One-third of my public school fourth grade class is designated EL (English Learner). To redesignate as a different, longer acronym, my students must pass the CELDT (the California English Learner Development Test). The CELDT has reading, writing, listening, and speaking components, all of which must be graded with rubrics developed using psuedo-scientific methodology. Because of state mandates, I must teach a daily 45-minute English Development lesson. Some people follow the English Development teacher's manual that pairs with the Language Arts basal reader. I don't.
Today, I projected Vermeer's "The Milkmaid" on the whiteboard. This is the third Vermeer we've looked at so far. I asked my students to tell me what they saw, and to use complete sentences.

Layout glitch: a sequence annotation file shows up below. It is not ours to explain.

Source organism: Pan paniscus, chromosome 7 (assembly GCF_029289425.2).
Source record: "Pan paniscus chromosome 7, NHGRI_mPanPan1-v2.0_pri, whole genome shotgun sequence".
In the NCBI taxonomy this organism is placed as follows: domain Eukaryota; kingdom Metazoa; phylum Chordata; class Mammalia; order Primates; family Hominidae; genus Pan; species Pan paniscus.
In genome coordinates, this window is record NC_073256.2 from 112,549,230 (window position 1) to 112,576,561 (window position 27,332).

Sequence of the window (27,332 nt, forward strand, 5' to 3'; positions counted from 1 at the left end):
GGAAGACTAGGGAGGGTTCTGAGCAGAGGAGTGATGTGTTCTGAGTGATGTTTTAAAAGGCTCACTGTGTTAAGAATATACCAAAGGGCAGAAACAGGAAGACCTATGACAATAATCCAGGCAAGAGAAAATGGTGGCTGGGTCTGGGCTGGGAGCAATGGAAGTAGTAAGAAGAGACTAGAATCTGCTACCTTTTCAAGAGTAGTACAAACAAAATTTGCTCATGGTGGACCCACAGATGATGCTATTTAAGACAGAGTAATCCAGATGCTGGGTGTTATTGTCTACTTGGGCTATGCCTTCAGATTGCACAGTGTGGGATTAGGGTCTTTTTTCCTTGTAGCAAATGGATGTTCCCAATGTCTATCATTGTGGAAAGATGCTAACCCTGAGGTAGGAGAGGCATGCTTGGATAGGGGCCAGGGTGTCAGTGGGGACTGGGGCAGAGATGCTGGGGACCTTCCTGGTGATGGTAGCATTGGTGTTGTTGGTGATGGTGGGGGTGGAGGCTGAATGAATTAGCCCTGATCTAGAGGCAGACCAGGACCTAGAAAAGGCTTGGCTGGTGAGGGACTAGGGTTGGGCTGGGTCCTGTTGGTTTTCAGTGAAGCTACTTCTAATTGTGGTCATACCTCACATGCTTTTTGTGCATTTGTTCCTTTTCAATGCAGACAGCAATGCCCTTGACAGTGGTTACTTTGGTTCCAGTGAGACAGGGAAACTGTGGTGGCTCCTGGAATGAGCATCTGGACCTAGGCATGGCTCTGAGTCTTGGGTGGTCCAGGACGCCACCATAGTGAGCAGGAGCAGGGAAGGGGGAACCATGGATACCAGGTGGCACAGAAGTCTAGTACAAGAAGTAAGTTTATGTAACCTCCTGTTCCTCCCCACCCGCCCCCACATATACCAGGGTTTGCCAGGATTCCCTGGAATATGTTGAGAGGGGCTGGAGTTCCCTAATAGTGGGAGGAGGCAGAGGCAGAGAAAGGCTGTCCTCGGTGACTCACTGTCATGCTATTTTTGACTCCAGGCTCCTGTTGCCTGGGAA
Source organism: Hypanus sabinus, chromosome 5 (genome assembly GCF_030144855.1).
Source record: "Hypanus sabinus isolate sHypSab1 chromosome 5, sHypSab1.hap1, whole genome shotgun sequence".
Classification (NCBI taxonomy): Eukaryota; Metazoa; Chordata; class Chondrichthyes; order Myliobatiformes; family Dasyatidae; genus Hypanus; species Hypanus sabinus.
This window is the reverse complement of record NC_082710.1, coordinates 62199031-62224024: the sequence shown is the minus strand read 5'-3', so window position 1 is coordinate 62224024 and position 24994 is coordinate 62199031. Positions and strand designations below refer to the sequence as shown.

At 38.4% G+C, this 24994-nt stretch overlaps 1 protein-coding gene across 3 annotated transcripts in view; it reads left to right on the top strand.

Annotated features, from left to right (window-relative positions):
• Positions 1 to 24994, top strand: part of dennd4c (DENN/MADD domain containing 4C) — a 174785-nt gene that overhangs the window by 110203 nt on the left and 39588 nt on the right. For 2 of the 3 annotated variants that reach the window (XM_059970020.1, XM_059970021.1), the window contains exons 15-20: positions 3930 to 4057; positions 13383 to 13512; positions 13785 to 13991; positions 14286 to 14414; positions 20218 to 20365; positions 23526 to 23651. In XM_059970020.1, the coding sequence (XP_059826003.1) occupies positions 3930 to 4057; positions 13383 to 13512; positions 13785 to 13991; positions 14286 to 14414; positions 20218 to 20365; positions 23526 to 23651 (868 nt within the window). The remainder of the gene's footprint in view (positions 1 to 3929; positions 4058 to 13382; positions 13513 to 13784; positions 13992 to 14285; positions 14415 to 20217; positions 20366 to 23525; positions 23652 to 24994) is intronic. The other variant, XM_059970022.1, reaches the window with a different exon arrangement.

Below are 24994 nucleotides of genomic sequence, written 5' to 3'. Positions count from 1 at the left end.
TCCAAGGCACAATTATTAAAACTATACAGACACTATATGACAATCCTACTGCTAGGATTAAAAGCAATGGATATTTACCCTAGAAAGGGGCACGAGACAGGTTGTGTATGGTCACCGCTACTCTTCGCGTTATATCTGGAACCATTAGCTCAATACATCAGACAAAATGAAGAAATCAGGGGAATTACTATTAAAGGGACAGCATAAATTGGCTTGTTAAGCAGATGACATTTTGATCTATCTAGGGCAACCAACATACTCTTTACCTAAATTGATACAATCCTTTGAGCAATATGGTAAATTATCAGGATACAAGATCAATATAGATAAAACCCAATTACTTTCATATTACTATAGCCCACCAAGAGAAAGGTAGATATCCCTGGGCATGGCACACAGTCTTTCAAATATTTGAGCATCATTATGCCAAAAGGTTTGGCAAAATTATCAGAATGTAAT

"She is pouring milk," said one student.
"Who is 'she'?" I asked.
The students gave me short sentences, most of which began with expletives. No, not that kind of expletive. I was referring to the phrases "There is..." and "There are..."
There are baskets. There is bread. There is a table. There is... There are...
Make two columns. Label the left column THERE IS... and fill it up.
the right column WHAT IS IT DOING?
A basket...holding bread.
A woman...pouring milk.
Sunlight...coming in the window.
Then go down the right column, replacing each ing with an s.
A basket holds bread.
A woman pours milk.
Sunlight comes in the window.
Next comes sentence expansion! Who? What? When? Where? Why? How?
A basket holds bread. What kind of bread? Delicious bread. Where is the basket? On the table.
A basket on the table holds delicious bread.
A woman carefully pours fresh milk.
In the morning, sunlight comes in the kitchen window.
Those are much better sentences than "There is bread. There a woman. There is sunlight."